We never marketed Spider Project and it became popular just because people were happy with its capabilities and told others. Now it is most popular in Russia and is used in most large scale programs but still is not widely known abroad. In 2010 they wrote to me that tried Spider Demo with J30 set and were surprised by the results that were the best. I supplied them with more powerful version to test J60 and J120 sets where Spider also showed the best results. They had sent to me test results and I was informed that revised paper will be published but it looks like it was not published yet.

Q2.The paper says, that they were testing setting different priority rules in tools “We have tested 3150 priority rule combinations in CSP, and 196 priority rule combinations in PP6. In ACO, a single-level rule is applied; here, the user can choose between 8 priority rules. We have tested all of them.”

Yes, trying many prioritiy rules is time consuming. Besides, simple priorities used by most packages do not guarantee that the result will be close to optimal. Spider Project uses iterative algorithms that are more sophisticated. But still an ability to use different schedule priorities is better than being restricted by only one standard leveling heuristics like in MS Project.

Q3 Re: “The results indicate that none of the tested software packages is currently competitive with the best state-ofthe-art algorithms from the literature.”

I suspect that state of the art algorithms from the literature require a lot of time for schedule calculation. They can be applied to 30 or 60 activity schedules but even for 120 activities set not all optimal results were known. We deal with the schedules consisting of many thousands (for portfolios hundreds of thousands) activities. So we need to find a balance between good enough optimization and time it may take. We can make our algorithms even more powerful but it will meant an increase of calculation time.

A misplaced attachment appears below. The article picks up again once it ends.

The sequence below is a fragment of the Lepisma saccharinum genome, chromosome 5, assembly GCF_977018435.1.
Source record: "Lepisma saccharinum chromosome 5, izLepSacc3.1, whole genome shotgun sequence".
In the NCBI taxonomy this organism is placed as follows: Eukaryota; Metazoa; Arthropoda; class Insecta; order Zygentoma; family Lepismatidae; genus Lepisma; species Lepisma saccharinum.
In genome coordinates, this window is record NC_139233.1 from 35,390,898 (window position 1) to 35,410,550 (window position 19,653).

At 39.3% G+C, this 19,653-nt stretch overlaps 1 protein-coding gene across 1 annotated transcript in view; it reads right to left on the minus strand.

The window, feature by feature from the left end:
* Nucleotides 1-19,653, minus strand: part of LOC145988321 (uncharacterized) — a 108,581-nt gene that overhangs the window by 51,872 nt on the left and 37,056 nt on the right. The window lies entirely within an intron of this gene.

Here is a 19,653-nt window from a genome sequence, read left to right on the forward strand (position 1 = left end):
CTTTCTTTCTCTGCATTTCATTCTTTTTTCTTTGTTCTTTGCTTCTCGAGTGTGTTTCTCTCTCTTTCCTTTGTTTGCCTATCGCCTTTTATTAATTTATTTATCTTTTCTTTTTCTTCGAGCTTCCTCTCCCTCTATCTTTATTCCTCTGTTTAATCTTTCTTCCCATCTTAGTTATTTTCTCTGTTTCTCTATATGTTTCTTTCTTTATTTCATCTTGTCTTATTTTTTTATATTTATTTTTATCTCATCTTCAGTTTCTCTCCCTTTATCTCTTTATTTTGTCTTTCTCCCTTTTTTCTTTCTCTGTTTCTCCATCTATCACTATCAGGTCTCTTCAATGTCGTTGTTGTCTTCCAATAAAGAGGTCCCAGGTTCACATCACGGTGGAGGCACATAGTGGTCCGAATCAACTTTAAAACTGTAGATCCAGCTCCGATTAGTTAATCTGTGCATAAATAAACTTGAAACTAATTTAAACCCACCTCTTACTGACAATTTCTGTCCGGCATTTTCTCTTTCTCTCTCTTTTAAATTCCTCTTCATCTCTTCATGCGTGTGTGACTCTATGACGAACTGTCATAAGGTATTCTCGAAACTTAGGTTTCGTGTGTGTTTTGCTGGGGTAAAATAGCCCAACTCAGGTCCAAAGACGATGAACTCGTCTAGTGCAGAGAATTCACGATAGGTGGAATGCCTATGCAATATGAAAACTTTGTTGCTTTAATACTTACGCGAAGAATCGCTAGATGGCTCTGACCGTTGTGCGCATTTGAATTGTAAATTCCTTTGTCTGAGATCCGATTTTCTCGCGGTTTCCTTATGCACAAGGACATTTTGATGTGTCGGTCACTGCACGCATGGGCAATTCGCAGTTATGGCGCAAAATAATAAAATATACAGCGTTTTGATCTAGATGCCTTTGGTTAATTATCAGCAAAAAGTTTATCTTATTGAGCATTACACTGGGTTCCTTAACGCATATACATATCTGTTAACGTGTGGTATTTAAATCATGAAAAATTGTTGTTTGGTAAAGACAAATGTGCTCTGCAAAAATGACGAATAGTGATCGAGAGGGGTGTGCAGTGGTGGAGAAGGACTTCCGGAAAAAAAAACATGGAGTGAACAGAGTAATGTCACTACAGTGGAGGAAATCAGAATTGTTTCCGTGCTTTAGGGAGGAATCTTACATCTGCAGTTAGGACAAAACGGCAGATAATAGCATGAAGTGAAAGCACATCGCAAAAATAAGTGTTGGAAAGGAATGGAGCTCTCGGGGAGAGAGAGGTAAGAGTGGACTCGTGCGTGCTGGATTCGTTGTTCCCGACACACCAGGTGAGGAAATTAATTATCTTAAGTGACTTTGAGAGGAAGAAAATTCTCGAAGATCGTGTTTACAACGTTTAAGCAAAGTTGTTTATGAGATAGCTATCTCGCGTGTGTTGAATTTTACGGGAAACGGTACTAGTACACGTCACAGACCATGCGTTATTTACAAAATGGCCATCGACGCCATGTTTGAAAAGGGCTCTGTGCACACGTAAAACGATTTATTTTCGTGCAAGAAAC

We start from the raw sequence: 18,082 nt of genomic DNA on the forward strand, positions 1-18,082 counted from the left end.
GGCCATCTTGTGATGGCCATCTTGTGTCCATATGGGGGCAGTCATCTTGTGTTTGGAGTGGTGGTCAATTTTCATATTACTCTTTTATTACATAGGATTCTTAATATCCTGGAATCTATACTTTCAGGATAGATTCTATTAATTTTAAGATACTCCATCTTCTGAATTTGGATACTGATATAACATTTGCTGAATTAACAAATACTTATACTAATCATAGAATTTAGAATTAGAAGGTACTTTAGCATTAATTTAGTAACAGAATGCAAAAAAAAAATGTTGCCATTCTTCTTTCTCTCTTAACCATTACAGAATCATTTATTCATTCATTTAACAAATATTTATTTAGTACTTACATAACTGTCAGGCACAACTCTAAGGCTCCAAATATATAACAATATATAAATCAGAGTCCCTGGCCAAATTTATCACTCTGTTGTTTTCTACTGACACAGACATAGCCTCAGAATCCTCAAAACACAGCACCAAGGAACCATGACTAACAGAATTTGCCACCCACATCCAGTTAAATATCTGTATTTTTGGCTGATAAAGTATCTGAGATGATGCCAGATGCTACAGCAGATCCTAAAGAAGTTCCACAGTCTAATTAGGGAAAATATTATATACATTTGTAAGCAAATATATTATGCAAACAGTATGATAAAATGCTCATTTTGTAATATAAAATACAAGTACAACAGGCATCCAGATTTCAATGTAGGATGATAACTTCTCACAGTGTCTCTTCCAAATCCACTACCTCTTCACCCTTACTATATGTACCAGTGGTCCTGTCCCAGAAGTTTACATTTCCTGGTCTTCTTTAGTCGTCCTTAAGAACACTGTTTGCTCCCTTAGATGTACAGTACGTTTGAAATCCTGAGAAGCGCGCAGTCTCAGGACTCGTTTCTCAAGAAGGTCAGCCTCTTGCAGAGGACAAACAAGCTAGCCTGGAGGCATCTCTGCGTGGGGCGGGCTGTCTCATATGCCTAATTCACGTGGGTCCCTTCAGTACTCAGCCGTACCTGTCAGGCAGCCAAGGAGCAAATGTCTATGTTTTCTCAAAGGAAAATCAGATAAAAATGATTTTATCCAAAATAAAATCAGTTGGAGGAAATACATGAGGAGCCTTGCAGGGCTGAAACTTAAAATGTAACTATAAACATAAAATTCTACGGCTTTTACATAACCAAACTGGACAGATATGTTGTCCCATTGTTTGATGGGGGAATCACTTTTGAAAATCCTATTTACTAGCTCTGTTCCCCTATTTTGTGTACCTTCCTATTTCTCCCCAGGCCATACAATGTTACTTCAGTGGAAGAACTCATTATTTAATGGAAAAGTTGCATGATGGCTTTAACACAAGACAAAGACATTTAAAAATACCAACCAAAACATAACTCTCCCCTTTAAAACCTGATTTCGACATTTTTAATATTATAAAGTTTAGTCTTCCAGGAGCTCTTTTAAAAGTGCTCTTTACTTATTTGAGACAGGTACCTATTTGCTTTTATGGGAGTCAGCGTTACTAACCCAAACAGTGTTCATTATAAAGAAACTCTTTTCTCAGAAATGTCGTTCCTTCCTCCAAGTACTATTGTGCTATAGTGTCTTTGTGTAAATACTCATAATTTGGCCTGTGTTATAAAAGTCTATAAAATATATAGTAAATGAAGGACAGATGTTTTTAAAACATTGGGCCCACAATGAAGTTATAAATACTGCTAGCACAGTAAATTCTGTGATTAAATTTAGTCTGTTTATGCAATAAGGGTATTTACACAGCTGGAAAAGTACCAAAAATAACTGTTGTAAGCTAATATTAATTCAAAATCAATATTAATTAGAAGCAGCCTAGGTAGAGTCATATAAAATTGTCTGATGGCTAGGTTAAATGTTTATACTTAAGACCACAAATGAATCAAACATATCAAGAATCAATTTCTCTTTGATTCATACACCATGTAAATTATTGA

Besides most of these state of the art algorithms were developed for simple schedules that use FS dependencies and full time resource assignments. With variable resource assignments, teams, double dependencies, etc. they do not work. Spider algorithms were not taken from the literature.

As I wrote earlier absolute optimums may be found by trying all possible combinations. For J30 and J60 sets they are known, for many test projects of J120 set absolute optimums are not known yet. For projects consisting of thousands activities computation time for finding absolute optimums is too large and approximation is necessary.

P.S. Did you try http://rapidshare.com/files/3936006972/j309_9example_1.mpp with MS Project 2007 and P6?